My first job in New York City was as 'Content Editor' at PC Magazine in 1997. That meant I hand-coded all their articles, sometimes up to 200/day. The idea of a dynamic, database-driven site was still new and there were no good solutions at the time. The best was to use Microsoft Word's mail-merge function, placing all the content in an Excel file and opening the HTML template in Word, then merging them together to generate the static pages.
When I was there, Bill Ziff still owned Ziff-Davis and ran the show. It was a privately-held company in a boom time and things were good. Once each year the entire staff (150 or so people) would be sent to a tropical island (a different one each year) for an "editorial retreat". When I was there we went to Barbados. It was awesome.
Then, Mr. Ziff, being older and in not-so-good health, sold the business to an investment company who took it public. The IPO was a big deal but everything pretty much turned to crap after that (and certainly no more tropical retreats). I quit after that.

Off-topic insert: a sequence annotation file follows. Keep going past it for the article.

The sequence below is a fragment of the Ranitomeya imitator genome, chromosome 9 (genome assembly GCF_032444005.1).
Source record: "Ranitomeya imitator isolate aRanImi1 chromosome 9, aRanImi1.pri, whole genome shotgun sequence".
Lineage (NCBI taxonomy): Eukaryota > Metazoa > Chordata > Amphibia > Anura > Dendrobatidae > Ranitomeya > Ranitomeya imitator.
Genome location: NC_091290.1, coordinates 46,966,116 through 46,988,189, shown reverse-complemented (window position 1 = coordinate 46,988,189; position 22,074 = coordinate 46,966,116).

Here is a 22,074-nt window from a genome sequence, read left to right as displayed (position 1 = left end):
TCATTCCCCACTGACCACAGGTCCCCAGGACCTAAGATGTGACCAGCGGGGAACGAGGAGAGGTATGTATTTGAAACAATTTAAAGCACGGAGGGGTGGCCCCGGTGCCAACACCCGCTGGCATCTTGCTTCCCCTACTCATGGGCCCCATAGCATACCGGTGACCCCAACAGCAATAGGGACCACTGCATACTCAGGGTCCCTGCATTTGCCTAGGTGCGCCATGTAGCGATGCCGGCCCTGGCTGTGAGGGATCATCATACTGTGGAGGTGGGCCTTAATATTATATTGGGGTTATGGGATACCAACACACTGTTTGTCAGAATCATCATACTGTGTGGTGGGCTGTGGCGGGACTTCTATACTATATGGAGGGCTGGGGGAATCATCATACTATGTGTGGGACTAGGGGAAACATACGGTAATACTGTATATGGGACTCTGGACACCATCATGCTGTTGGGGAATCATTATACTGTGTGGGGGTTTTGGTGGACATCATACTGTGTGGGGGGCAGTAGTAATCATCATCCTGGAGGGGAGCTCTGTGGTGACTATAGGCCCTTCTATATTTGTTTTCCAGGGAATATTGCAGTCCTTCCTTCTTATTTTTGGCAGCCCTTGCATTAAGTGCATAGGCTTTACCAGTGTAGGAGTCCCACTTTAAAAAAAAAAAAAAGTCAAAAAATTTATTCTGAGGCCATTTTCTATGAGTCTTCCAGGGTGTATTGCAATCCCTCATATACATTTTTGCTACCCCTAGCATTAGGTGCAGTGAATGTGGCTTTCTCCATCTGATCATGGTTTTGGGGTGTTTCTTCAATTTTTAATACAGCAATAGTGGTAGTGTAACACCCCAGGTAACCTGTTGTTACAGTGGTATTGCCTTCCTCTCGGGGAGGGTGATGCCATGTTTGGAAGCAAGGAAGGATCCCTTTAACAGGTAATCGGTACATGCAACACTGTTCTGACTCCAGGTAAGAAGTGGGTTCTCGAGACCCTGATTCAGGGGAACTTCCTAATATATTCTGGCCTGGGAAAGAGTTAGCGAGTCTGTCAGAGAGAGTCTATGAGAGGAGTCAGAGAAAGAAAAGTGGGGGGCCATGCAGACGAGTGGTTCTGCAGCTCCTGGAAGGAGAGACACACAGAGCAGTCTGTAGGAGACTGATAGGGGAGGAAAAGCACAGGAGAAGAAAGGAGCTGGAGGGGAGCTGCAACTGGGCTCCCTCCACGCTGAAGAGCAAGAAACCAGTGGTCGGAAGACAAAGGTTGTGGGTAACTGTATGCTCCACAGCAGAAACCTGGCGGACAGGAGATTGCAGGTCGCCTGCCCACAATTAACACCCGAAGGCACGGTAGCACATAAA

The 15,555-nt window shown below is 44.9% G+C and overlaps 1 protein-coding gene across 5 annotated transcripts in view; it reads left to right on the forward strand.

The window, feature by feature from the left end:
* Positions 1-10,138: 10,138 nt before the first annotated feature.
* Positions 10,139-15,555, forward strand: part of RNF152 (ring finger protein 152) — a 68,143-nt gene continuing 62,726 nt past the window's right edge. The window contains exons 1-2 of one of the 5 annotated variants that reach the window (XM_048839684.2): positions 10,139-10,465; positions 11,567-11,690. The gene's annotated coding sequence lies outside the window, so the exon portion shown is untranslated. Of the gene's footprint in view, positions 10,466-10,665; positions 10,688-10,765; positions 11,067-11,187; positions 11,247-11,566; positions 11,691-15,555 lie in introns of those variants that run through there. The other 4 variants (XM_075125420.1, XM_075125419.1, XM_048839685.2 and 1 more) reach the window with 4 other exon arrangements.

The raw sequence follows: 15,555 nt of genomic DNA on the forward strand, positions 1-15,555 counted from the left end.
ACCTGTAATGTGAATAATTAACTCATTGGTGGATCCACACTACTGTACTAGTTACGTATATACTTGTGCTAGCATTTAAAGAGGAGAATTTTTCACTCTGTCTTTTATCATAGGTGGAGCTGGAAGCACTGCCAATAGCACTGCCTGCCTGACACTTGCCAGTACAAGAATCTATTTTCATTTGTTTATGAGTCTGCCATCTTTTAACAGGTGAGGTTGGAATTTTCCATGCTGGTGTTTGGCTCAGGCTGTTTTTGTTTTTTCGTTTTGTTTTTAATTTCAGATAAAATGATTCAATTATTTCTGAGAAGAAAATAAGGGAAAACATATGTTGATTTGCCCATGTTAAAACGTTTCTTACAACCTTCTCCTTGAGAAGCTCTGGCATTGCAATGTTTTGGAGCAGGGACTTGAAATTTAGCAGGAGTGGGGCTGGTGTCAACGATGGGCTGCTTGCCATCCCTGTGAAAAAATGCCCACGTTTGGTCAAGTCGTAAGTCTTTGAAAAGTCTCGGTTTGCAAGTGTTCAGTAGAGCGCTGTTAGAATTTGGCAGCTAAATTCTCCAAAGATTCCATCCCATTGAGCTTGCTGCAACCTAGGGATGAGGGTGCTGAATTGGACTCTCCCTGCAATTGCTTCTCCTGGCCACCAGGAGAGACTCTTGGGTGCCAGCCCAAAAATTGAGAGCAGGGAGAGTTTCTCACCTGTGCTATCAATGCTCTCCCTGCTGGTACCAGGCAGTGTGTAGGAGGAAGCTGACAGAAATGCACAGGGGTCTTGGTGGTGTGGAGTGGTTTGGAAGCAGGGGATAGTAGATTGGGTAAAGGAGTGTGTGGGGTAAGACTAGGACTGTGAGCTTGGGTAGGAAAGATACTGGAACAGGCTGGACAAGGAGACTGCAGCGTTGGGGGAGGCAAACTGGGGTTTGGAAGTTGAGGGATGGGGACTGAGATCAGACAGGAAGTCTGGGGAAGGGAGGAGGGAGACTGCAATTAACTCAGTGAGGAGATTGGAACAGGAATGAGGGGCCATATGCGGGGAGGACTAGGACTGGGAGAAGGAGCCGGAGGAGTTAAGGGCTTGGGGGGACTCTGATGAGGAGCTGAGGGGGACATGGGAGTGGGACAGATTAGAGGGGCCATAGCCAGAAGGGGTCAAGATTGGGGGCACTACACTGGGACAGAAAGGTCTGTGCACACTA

I don't think it's a good idea for media companies to be publicly-held. Print publications in particular rely on the staff's intellect and creativity and loyalty to the brand - it's much more like actors in a play than factory workers on an assembly line. But public companies seem to always treat staff more like machines than their private counterparts.
The best news sources I can think of are the New York Times and National Public Radio. If either of those became public companies their quality would suffer.